In a recent edition of the Cato Daily Podcast Ilya Shapiro considered the legal challenges to the constitutionality of ObamaCare.

Shapiro expects that various lawsuits worth their way through federal courts, the U.S. Supreme Court will issue a ruling in June of 2012. He expects the individual mandate will be struck down, and repeats the saying that the decision will come down to what Justice Anthony Kennedy would have for breakfast on the day the opinion is decision. He also comments that the Cato Institute says the law can be attacked on “necessary and proper clause” grounds. In short, the government claims that the individual mandate is  a “necessary and proper” component of regulating insurance. The government is, however, “creating its own necessity,” says Shapiro, and is not taking a “proper” action.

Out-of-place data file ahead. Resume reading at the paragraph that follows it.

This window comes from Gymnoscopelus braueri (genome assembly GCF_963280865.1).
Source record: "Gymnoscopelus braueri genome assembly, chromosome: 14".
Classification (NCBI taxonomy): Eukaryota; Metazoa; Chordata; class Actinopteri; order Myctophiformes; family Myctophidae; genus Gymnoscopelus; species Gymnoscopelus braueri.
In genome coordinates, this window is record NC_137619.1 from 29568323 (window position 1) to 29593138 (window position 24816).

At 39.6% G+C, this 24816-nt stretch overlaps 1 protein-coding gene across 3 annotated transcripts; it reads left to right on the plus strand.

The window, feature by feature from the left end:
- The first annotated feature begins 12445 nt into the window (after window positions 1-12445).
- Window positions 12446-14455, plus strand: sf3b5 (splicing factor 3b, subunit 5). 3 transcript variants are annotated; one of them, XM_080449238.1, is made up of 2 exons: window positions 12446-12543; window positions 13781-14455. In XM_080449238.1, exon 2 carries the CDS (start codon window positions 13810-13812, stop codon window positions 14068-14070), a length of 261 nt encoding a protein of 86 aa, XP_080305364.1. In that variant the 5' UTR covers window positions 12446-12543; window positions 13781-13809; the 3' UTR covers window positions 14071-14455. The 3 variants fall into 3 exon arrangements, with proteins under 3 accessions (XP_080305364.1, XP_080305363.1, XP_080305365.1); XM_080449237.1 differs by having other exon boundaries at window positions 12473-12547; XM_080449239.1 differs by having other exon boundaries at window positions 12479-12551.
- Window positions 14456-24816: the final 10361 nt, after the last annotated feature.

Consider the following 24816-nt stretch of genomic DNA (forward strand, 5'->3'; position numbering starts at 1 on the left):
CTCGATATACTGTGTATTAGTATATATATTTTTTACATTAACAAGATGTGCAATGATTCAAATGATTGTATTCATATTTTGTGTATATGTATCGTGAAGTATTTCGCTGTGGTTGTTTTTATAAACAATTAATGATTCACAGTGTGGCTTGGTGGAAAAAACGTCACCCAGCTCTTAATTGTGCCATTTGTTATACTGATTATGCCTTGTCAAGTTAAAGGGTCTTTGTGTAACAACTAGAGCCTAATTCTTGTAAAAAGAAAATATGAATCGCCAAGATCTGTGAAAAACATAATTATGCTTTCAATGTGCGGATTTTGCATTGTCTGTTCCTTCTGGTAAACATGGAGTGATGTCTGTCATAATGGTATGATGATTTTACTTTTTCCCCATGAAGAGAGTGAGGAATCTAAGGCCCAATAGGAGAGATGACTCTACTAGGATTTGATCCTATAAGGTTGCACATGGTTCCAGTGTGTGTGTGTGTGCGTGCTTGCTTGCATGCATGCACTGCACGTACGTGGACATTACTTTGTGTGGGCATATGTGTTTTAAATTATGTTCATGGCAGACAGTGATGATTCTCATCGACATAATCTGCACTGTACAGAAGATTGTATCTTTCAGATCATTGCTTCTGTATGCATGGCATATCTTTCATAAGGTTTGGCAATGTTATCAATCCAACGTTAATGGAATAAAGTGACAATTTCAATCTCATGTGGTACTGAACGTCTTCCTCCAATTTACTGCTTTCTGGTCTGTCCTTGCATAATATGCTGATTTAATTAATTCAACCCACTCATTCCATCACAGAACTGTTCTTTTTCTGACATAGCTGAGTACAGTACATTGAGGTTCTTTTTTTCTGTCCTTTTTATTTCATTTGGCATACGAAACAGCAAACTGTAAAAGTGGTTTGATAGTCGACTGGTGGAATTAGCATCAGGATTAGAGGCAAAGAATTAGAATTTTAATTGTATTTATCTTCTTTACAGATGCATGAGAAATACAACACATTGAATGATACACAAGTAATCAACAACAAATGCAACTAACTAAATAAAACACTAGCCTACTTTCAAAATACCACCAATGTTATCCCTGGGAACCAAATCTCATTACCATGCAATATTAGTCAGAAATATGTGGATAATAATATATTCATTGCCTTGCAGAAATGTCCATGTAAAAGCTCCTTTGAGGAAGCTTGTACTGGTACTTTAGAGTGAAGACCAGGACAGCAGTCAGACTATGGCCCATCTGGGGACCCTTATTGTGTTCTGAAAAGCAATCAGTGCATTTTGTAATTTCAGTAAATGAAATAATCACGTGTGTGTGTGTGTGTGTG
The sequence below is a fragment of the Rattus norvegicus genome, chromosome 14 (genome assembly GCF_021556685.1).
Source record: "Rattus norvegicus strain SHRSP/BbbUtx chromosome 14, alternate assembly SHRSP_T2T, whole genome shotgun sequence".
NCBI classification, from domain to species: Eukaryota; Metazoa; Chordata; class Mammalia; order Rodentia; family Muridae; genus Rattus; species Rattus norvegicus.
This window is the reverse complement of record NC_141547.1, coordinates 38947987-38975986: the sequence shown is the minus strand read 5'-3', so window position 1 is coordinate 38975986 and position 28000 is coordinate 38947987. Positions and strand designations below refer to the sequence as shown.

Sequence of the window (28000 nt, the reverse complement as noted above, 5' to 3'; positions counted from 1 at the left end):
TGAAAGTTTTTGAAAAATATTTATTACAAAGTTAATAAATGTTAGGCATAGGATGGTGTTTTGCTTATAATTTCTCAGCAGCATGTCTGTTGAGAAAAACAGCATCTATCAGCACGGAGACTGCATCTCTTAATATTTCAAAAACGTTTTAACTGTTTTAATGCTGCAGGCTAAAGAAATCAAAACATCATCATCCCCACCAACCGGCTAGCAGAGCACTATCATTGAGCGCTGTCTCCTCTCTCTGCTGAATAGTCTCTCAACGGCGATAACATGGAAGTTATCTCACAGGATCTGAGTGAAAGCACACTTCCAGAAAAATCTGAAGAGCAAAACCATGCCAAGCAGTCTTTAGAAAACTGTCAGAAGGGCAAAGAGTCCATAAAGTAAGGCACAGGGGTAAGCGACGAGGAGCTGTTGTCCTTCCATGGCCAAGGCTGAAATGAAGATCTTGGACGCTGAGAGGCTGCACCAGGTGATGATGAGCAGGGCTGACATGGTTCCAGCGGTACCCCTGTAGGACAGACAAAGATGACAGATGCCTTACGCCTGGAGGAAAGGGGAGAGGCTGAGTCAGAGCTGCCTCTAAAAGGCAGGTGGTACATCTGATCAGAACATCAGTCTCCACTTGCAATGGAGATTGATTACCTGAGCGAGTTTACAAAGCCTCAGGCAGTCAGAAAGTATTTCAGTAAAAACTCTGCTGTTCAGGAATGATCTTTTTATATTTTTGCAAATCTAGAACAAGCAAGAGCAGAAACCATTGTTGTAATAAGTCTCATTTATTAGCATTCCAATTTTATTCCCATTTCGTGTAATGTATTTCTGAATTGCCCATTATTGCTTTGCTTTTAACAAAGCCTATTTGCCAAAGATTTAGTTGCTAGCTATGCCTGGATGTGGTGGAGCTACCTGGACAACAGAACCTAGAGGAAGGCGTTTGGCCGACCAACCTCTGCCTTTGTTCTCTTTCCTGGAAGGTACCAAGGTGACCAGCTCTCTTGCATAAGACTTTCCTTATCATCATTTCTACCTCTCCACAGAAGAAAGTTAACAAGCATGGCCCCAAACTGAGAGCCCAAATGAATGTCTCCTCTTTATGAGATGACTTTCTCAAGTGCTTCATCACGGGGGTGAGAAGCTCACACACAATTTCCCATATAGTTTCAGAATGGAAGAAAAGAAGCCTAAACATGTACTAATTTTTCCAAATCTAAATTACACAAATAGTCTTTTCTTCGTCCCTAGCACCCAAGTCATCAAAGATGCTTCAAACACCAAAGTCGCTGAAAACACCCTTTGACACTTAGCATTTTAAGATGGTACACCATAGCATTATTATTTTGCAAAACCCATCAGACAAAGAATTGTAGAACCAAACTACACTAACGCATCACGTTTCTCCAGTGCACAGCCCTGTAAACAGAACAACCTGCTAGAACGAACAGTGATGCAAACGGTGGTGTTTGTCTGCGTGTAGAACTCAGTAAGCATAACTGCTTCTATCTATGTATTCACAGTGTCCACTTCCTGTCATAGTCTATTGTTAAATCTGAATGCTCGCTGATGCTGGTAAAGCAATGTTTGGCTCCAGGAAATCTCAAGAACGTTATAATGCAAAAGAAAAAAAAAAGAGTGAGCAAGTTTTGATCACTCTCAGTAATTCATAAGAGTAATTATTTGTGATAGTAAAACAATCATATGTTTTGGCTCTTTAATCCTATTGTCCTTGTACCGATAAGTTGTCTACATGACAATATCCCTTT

Article I of the U.S. Constitution grants Congress power “to make all laws which shall be necessary and proper for carrying into execution the foregoing powers.”

Meanwhile, the New York Times, offers a far-too-brief review of the legal scene, saying the clause “is taking on greater prominence in briefs and oral arguments” offered up by opponents and defenders of the law.